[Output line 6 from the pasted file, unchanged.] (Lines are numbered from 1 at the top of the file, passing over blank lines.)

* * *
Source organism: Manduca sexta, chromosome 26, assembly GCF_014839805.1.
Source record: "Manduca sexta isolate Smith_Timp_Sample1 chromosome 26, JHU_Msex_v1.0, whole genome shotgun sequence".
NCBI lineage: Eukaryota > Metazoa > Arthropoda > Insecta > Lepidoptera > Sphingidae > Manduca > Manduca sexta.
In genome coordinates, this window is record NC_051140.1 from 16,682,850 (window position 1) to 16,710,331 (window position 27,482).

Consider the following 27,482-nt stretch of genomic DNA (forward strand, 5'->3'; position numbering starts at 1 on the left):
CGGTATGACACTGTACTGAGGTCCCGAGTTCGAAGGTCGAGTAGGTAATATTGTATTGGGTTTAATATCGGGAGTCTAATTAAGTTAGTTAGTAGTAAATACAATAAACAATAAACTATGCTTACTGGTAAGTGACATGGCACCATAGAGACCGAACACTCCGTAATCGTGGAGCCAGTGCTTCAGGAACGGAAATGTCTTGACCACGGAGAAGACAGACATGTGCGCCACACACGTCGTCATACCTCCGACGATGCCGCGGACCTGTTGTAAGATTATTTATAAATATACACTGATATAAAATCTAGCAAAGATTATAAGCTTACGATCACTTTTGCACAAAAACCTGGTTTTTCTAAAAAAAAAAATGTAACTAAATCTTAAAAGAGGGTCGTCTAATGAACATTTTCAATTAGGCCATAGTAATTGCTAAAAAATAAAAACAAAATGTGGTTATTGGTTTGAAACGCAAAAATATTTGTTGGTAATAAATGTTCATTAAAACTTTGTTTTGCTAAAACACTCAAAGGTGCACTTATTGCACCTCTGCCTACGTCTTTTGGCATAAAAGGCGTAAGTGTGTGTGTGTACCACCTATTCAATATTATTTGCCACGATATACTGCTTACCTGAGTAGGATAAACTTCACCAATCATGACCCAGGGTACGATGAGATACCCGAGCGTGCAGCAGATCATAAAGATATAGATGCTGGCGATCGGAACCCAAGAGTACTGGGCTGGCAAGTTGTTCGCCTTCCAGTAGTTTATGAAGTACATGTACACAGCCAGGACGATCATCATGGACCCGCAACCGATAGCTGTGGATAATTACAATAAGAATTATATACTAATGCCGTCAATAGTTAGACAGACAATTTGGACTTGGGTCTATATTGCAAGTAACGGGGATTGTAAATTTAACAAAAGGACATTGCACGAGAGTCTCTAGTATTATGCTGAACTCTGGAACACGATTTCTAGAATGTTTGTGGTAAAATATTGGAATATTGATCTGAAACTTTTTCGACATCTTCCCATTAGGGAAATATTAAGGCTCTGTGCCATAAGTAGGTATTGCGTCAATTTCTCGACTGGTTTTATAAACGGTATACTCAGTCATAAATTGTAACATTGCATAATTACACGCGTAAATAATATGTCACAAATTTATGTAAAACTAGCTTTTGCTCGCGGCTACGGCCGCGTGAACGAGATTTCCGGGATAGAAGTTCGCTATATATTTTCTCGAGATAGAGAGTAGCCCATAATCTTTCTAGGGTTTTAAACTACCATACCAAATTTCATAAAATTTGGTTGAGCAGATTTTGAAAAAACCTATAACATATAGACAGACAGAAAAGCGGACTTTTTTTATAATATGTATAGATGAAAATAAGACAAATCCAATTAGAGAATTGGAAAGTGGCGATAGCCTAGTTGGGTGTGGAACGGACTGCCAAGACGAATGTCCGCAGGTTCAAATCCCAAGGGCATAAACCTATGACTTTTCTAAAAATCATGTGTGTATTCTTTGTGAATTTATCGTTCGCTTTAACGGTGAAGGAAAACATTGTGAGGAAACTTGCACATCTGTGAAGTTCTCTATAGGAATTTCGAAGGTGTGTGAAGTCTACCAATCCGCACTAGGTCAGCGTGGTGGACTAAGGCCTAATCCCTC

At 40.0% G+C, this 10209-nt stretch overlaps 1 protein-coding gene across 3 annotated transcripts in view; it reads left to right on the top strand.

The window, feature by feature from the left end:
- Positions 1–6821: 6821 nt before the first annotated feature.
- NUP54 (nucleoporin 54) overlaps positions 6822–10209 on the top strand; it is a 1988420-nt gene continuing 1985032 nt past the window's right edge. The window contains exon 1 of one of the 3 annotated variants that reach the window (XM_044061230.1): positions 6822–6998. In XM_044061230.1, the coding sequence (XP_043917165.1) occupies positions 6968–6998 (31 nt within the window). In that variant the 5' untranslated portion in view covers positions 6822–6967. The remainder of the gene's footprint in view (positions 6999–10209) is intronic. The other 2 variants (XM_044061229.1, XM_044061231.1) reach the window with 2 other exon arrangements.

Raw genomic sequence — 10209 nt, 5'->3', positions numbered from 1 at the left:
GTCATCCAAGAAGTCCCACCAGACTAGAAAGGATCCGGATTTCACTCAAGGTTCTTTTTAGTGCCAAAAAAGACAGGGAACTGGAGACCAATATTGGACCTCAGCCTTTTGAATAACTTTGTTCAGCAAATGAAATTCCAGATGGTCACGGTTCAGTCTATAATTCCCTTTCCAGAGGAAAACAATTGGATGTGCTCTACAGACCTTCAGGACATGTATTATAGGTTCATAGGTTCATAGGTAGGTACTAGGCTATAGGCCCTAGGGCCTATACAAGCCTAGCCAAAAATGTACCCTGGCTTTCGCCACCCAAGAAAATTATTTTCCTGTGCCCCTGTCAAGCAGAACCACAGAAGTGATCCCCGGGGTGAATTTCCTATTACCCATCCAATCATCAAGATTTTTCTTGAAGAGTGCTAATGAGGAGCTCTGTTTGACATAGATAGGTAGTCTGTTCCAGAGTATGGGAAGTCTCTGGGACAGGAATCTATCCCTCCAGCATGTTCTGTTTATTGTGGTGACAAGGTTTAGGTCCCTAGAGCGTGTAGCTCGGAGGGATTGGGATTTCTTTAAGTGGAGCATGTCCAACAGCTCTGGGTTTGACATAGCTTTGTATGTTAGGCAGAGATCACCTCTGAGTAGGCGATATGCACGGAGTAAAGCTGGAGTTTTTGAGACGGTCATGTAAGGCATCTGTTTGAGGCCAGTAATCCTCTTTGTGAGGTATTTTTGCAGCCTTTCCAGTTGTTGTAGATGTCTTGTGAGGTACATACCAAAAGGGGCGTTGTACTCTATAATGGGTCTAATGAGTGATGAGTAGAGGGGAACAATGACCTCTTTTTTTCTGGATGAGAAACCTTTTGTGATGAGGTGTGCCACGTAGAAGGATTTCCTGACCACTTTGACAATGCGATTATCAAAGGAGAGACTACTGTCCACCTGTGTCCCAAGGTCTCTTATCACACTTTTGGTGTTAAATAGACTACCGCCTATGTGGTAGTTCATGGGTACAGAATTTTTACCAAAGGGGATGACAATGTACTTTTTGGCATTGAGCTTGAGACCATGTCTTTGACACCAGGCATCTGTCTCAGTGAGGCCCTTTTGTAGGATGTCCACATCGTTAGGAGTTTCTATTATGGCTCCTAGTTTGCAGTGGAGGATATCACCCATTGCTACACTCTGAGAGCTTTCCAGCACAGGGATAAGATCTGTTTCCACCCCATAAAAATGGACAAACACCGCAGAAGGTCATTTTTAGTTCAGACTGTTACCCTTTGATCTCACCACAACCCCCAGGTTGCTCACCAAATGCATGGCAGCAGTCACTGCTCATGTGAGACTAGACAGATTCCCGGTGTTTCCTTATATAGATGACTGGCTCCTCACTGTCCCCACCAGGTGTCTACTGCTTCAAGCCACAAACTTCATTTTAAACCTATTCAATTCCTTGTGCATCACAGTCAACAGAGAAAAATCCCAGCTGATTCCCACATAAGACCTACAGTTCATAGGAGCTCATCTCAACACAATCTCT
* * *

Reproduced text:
CGGTATGACACTGTACTGAGGTCCCGAGTTCGAAGGTCGAGTAGGTAATATTGTATTGGGTTTAATATCGGGAGTCTAATTAAGTTAGTTAGTAGTAAATACAATAAACAATAAACTATGCTTACTGGTAAGTGACATGGCACCATAGAGACCGAACACTCCGTAATCGTGGAGCCAGTGCTTCAGGAACGGAAATGTCTTGACCACGGAGAAGACAGACATGTGCGCCACACACGTCGTCATACCTCCGACGATGCCGCGGACCTGTTGTAAGATTATTTATAAATATACACTGATATAAAATCTAGCAAAGATTATAAGCTTACGATCACTTTTGCACAAAAACCTGGTTTTTCTAAAAAAAAAAATGTAACTAAATCTTAAAAGAGGGTCGTCTAATGAACATTTTCAATTAGGCCATAGTAATTGCTAAAAAATAAAAACAAAATGTGGTTATTGGTTTGAAACGCAAAAATATTTGTTGGTAATAAATGTTCATTAAAACTTTGTTTTGCTAAAACACTCAAAGGTGCACTTATTGCACCTCTGCCTACGTCTTTTGGCATAAAAGGCGTAAGTGTGTGTGTGTACCACCTATTCAATATTATTTGCCACGATATACTGCTTACCTGAGTAGGATAAACTTCACCAATCATGACCCAGGGTACGATGAGATACCCGAGCGTGCAGCAGATCATAAAGATATAGATGCTGGCGATCGGAACCCAAGAGTACTGGGCTGGCAAGTTGTTCGCCTTCCAGTAGTTTATGAAGTACATGTACACAGCCAGGACGATCATCATGGACCCGCAACCGATAGCTGTGGATAATTACAATAAGAATTATATACTAATGCCGTCAATAGTTAGACAGACAATTTGGACTTGGGTCTATATTGCAAGTAACGGGGATTGTAAATTTAACAAAAGGACATTGCACGAGAGTCTCTAGTATTATGCTGAACTCTGGAACACGATTTCTAGAATGTTTGTGGTAAAATATTGGAATATTGATCTGAAACTTTTTCGACATCTTCCCATTAGGGAAATATTAAGGCTCTGTGCCATAAGTAGGTATTGCGTCAATTTCTCGACTGGTTTTATAAACGGTATACTCAGTCATAAATTGTAACATTGCATAATTACACGCGTAAATAATATGTCACAAATTTATGTAAAACTAGCTTTTGCTCGCGGCTACGGCCGCGTGAACGAGATTTCCGGGATAGAAGTTCGCTATATATTTTCTCGAGATAGAGAGTAGCCCATAATCTTTCTAGGGTTTTAAACTACCATACCAAATTTCATAAAATTTGGTTGAGCAGATTTTGAAAAAACCTATAACATATAGACAGACAGAAAAGCGGACTTTTTTTATAATATGTATAGATGAAAATAAGACAAATCCAATTAGAGAATTGGAAAGTGGCGATAGCCTAGTTGGGTGTGGAACGGACTGCCAAGACGAATGTCCGCAGGTTCAAATCCCAAGGGCATAAACCTATGACTTTTCTAAAAATCATGTGTGTATTCTTTGTGAATTTATCGTTCGCTTTAACGGTGAAGGAAAACATTGTGAGGAAACTTGCACATCTGTGAAGTTCTCTATAGGAATTTCGAAGGTGTGTGAAGTCTACCAATCCGCACTAGGTCAGCGTGGTGGACTAAGGCCTAATCCCTC